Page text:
Choosing the right home can be hard
We understand the decision to move into residential aged care is a significant one and it is important to choose the accommodation that meets your needs and your budget. Whilst all aged care homes in Australia are strictly regulated by the government to ensure a high standard of care across the sector, you will find that accommodation differs. We are here to support throughout the entire process by helping to understand everything you need to know about aged care.
View our video or read about our five key steps to ensure that you have the correct information and documentation for application into residential aged care.
Step 1: Assess
The first step you need to take is to find out if you’re eligible for government support. To do this, you’ll need to be assessed by an Aged Care Assessment Team or ACATLearn More
Step 2: Find
If your ACAT has confirmed your eligibility to access residential aged care, the next step is finding a care home that meets your needs.Learn More
Step 3: Costs
For peace of mind, it’s critical that you understand the costs of residential aged care as well as any fees and charges you may incur along the way.Learn More
Commonly asked questions about Aged Care
Once you have received your ACAT assessment, you can begin applying to as many care homes as you wish, but once you accept a place, it’s important that you let the other homes know that you no longer require their services.
Visiting a range of homes is often one of the best ways to decide which home suits your needs. To help you assess the suitability of the homes you visit, we have attached a short checklist at the end of this section. This will help you assess each home and ask some important questions to the providers you meet with.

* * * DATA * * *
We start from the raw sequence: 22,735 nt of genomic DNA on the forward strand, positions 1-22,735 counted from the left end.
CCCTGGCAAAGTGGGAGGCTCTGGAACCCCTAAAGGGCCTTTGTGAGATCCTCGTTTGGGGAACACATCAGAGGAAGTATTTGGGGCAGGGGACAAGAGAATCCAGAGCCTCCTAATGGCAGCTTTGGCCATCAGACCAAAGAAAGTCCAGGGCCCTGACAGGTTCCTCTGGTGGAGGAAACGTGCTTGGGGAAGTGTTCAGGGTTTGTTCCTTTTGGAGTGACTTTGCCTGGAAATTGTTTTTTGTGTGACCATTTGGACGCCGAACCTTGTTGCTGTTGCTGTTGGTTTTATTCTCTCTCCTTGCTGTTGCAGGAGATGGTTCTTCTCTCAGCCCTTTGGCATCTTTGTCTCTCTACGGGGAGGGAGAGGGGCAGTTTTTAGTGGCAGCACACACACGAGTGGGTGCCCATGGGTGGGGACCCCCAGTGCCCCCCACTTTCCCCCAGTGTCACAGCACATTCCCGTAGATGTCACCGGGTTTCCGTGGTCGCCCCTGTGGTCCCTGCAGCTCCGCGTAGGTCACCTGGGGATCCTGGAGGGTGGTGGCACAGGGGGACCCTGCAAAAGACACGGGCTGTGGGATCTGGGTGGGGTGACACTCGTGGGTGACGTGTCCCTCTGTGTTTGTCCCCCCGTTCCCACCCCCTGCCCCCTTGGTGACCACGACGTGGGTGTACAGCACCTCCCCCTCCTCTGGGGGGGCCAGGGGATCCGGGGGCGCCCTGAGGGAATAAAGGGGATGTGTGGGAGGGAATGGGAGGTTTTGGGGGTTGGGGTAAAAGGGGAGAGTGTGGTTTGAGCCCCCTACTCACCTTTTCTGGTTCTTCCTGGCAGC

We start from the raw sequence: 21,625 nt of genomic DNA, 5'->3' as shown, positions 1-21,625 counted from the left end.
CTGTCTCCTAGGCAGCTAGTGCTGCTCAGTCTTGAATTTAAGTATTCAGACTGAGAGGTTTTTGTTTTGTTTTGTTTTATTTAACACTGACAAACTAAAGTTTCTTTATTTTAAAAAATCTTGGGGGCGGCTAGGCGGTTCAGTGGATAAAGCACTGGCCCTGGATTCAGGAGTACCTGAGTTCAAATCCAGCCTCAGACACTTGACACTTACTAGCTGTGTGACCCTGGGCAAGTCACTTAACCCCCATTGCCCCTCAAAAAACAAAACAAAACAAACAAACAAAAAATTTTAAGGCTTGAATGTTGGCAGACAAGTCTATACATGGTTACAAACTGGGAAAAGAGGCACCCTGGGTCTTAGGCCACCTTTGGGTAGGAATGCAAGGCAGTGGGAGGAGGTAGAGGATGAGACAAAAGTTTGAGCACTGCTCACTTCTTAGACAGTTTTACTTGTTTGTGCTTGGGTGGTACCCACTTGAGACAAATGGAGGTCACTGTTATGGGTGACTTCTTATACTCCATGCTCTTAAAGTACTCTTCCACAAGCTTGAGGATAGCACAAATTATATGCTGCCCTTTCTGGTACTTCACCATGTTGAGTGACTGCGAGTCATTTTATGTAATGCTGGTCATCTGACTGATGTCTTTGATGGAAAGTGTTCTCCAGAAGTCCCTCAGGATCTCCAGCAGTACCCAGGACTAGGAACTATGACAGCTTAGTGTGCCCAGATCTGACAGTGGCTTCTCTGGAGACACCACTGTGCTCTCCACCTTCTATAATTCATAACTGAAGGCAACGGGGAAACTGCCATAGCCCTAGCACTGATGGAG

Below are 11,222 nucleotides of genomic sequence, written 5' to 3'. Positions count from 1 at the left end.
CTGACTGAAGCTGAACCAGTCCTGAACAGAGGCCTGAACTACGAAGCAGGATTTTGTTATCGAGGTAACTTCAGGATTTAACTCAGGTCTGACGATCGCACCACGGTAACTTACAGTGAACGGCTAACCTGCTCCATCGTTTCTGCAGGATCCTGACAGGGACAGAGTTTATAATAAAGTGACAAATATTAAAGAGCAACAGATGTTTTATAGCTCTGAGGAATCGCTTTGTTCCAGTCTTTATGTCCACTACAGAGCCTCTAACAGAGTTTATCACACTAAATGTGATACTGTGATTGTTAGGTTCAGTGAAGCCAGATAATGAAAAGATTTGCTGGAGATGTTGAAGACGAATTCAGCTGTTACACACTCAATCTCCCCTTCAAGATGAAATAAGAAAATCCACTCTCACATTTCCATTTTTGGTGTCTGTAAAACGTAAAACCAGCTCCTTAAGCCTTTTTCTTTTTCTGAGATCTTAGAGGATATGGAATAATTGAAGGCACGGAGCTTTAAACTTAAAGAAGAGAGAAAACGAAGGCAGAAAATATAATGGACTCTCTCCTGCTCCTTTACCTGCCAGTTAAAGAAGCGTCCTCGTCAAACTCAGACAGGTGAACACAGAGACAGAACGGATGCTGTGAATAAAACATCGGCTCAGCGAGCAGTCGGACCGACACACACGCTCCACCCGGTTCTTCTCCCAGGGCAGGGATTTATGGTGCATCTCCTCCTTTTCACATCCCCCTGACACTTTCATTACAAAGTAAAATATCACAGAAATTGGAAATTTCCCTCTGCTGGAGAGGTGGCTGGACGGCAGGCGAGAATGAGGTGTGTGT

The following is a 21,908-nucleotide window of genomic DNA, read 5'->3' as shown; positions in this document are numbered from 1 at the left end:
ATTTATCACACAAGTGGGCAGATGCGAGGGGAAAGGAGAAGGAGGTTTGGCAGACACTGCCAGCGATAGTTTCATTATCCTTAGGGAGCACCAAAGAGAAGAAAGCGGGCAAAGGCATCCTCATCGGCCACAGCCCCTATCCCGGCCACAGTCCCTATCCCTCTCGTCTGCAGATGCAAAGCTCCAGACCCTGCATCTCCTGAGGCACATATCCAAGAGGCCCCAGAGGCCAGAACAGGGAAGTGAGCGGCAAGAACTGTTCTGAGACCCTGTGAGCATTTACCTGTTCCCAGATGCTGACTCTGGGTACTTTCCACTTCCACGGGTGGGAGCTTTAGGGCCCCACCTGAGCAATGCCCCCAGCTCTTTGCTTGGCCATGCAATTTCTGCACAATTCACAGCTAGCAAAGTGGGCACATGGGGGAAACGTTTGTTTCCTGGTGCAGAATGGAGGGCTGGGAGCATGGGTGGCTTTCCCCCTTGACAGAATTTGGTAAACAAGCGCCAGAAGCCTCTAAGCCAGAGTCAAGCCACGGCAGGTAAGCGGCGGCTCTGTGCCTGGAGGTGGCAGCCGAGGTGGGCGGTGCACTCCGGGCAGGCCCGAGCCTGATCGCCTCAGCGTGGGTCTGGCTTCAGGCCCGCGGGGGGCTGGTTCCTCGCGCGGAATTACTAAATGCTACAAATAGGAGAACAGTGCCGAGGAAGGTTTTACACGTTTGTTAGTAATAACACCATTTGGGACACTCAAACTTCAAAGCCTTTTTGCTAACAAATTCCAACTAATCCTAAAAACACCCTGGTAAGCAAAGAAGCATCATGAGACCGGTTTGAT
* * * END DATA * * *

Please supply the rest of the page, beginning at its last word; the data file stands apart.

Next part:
The Department of Human Services (DHS) is the body that determines your financial situation. To do this, DHS conducts a Combined Income and Assets Assessment, which is a form that you need to complete and submit to the government.
Respite care is short-term care, including day respite, to provide your caregivers a break from caring when they need it. It can be planned or on an emergency basis and can be used for up to 63 days in a financial year. Many care homes offer day respite, which offers caregivers some flexibility to attend to personal needs and obligations as they arise.
The Combined Income and Assets Assessment form (SA457) is an extensive questionnaire with over 140 questions about what you and your partner/spouse own and earn. It’s important to understand that you are considered to own half your assets with your partner/spouse regardless of who holds the title to the assets. As part of your assessment, you will be asked to provide details of all assets owned by both of you.
Accommodation Charge (the cost of your room) - These are set by individual homes and varies from home to home
- Basic Daily Care Fee (meals, laundry, cleaning, and other day-to-day costs) – These are set by the Australian Government and is the same across every home in Australia.
- Means-Tested Care Fee (to supplement the cost of your overall care) - These are set by the Australian Government based on an assessment of your personal financial situation.
- Additional Services Fee or Extra Services Fee - (higher-end services and accommodation) These are set by individual homes and vary from home to home. In some homes, Additional Services or Extra Services are optional and in other homes, residents are required to purchase these services as a condition of entry